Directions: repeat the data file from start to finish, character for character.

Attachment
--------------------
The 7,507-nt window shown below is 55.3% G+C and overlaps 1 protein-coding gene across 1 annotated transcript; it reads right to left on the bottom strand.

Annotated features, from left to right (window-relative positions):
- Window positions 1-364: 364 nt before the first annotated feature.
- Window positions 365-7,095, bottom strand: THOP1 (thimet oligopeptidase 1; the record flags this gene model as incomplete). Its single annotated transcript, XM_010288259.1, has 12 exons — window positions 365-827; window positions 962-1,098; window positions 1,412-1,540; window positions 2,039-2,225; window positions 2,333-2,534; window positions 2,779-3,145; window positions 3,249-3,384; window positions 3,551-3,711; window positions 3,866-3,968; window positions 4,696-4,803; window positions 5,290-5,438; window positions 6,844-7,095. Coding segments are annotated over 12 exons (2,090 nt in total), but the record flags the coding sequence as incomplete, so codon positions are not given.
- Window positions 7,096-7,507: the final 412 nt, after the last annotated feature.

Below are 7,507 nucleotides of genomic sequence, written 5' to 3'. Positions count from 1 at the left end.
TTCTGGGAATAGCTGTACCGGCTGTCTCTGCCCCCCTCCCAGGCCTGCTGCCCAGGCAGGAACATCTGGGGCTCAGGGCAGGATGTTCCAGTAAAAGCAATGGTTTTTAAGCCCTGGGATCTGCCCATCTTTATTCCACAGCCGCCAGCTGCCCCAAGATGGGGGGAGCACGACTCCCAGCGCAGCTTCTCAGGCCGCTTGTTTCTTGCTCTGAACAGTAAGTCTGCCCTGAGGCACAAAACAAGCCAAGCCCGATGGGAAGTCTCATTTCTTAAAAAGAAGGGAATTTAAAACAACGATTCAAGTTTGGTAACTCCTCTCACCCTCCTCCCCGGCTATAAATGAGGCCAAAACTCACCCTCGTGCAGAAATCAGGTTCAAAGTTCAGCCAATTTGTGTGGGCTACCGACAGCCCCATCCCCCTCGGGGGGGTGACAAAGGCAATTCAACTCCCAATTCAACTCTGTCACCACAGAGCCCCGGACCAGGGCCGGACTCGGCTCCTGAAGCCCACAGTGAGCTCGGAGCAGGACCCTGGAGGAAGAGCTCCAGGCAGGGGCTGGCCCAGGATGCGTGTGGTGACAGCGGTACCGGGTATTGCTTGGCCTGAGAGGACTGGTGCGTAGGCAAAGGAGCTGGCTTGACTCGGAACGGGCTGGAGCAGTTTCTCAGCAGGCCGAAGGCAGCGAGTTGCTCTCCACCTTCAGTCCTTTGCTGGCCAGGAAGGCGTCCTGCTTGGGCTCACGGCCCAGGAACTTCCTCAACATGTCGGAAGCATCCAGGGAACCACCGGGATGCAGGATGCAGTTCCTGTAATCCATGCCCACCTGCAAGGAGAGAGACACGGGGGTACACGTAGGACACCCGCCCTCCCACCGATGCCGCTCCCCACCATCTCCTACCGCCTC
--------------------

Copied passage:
The 7,507-nt window shown below is 55.3% G+C and overlaps 1 protein-coding gene across 1 annotated transcript; it reads right to left on the bottom strand.

Annotated features, from left to right (window-relative positions):
- Window positions 1-364: 364 nt before the first annotated feature.
- Window positions 365-7,095, bottom strand: THOP1 (thimet oligopeptidase 1; the record flags this gene model as incomplete). Its single annotated transcript, XM_010288259.1, has 12 exons — window positions 365-827; window positions 962-1,098; window positions 1,412-1,540; window positions 2,039-2,225; window positions 2,333-2,534; window positions 2,779-3,145; window positions 3,249-3,384; window positions 3,551-3,711; window positions 3,866-3,968; window positions 4,696-4,803; window positions 5,290-5,438; window positions 6,844-7,095. Coding segments are annotated over 12 exons (2,090 nt in total), but the record flags the coding sequence as incomplete, so codon positions are not given.
- Window positions 7,096-7,507: the final 412 nt, after the last annotated feature.

Below are 7,507 nucleotides of genomic sequence, written 5' to 3'. Positions count from 1 at the left end.
TTCTGGGAATAGCTGTACCGGCTGTCTCTGCCCCCCTCCCAGGCCTGCTGCCCAGGCAGGAACATCTGGGGCTCAGGGCAGGATGTTCCAGTAAAAGCAATGGTTTTTAAGCCCTGGGATCTGCCCATCTTTATTCCACAGCCGCCAGCTGCCCCAAGATGGGGGGAGCACGACTCCCAGCGCAGCTTCTCAGGCCGCTTGTTTCTTGCTCTGAACAGTAAGTCTGCCCTGAGGCACAAAACAAGCCAAGCCCGATGGGAAGTCTCATTTCTTAAAAAGAAGGGAATTTAAAACAACGATTCAAGTTTGGTAACTCCTCTCACCCTCCTCCCCGGCTATAAATGAGGCCAAAACTCACCCTCGTGCAGAAATCAGGTTCAAAGTTCAGCCAATTTGTGTGGGCTACCGACAGCCCCATCCCCCTCGGGGGGGTGACAAAGGCAATTCAACTCCCAATTCAACTCTGTCACCACAGAGCCCCGGACCAGGGCCGGACTCGGCTCCTGAAGCCCACAGTGAGCTCGGAGCAGGACCCTGGAGGAAGAGCTCCAGGCAGGGGCTGGCCCAGGATGCGTGTGGTGACAGCGGTACCGGGTATTGCTTGGCCTGAGAGGACTGGTGCGTAGGCAAAGGAGCTGGCTTGACTCGGAACGGGCTGGAGCAGTTTCTCAGCAGGCCGAAGGCAGCGAGTTGCTCTCCACCTTCAGTCCTTTGCTGGCCAGGAAGGCGTCCTGCTTGGGCTCACGGCCCAGGAACTTCCTCAACATGTCGGAAGCATCCAGGGAACCACCGGGATGCAGGATGCAGTTCCTGTAATCCATGCCCACCTGCAAGGAGAGAGACACGGGGGTACACGTAGGACACCCGCCCTCCCACCGATGCCGCTCCCCACCATCTCCTACCGCCTC